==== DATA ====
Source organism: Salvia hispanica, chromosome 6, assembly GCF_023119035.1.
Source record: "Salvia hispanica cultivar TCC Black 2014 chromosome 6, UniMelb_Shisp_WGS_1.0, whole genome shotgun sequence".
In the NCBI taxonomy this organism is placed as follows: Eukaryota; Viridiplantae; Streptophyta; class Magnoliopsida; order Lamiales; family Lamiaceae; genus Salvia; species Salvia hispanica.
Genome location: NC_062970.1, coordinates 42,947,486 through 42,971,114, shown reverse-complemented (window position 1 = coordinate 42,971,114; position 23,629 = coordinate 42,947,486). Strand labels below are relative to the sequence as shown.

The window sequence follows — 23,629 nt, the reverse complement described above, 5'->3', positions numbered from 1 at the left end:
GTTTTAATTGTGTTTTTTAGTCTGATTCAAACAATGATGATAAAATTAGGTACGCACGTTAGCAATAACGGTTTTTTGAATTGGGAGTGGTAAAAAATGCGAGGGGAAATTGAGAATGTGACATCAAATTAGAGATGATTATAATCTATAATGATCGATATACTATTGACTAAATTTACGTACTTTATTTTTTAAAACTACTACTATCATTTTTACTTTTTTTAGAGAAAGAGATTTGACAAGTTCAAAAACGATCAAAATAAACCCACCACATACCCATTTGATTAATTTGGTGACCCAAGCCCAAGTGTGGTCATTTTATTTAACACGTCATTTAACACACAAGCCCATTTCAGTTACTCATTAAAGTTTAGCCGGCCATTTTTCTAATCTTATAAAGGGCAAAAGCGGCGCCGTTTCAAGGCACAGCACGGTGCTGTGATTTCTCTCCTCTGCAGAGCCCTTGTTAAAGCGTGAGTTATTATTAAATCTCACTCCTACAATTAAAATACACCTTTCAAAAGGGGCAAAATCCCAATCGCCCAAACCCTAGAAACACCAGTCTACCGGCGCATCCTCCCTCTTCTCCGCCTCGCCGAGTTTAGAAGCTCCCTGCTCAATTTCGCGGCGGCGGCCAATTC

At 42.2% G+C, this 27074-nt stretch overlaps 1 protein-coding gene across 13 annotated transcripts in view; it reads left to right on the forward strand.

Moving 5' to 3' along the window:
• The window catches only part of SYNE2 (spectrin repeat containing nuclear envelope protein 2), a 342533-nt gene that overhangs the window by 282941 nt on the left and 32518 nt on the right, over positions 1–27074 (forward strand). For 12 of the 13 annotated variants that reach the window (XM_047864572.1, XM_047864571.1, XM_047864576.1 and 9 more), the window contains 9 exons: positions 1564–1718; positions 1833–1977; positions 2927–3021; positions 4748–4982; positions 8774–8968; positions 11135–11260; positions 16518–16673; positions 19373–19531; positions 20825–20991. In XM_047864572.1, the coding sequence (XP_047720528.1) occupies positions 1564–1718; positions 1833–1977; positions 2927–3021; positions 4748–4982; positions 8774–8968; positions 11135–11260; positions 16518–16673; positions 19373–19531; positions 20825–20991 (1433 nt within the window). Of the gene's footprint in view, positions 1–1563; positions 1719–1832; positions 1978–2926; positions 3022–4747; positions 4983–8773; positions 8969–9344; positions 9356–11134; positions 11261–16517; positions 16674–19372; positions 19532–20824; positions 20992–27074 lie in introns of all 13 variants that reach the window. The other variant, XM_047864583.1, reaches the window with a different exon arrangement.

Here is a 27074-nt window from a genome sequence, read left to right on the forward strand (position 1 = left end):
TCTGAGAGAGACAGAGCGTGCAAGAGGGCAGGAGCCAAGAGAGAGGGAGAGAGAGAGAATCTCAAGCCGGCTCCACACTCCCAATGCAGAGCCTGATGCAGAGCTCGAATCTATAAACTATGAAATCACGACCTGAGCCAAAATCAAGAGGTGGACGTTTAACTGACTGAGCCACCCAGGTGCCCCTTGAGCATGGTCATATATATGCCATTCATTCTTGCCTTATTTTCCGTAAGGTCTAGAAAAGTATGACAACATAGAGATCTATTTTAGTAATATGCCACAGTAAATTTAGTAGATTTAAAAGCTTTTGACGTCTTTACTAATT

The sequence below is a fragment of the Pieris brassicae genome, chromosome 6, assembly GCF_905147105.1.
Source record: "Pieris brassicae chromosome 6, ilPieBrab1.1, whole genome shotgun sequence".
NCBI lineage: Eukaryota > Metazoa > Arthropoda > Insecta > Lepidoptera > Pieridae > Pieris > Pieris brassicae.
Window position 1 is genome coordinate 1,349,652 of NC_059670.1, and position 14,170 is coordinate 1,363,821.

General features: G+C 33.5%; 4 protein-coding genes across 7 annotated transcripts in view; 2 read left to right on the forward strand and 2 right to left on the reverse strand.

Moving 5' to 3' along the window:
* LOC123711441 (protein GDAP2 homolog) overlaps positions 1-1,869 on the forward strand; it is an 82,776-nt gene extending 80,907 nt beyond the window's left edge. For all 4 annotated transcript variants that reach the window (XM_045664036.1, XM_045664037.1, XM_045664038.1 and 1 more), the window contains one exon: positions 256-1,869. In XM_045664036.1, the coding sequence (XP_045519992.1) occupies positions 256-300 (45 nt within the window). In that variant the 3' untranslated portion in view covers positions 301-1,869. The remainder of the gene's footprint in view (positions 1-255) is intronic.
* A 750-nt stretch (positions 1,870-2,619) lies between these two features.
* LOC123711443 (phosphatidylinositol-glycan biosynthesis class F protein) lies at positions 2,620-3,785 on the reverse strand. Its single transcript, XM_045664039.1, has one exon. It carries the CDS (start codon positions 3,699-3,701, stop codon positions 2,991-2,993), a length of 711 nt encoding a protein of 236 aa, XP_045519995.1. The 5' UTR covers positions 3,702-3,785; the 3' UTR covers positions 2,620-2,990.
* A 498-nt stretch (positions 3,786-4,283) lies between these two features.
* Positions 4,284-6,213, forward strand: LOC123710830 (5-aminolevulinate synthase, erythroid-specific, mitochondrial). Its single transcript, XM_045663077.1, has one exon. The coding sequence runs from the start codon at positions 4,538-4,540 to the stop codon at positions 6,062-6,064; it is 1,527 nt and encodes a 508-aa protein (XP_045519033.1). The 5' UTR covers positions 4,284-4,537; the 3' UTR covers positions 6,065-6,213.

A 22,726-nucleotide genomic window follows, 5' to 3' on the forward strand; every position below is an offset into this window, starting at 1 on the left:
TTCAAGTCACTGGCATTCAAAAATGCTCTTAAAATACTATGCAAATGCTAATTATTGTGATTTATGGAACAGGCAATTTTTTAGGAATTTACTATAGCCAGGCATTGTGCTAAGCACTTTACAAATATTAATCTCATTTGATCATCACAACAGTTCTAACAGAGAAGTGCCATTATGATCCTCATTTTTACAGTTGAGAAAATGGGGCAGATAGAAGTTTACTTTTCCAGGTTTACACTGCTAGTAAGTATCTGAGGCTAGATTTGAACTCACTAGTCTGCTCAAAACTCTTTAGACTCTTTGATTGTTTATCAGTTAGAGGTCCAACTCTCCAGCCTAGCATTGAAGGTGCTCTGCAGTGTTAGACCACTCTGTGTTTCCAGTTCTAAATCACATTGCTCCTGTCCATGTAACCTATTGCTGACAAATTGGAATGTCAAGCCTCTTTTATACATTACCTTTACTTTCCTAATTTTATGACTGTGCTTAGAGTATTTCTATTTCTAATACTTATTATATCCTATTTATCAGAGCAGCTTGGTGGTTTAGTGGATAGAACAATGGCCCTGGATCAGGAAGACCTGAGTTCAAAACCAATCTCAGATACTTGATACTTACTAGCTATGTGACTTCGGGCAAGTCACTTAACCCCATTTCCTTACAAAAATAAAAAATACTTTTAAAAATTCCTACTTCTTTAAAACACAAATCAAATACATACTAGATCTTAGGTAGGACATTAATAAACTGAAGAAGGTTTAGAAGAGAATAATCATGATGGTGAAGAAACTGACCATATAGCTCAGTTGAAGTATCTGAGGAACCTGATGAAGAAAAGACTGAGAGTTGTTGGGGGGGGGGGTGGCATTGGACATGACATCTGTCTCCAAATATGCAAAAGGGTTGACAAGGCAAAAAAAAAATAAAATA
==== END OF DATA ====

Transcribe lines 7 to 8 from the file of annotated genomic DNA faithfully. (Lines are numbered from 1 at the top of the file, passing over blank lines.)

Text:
At 42.2% G+C, this 27074-nt stretch overlaps 1 protein-coding gene across 13 annotated transcripts in view; it reads left to right on the forward strand.

Moving 5' to 3' along the window: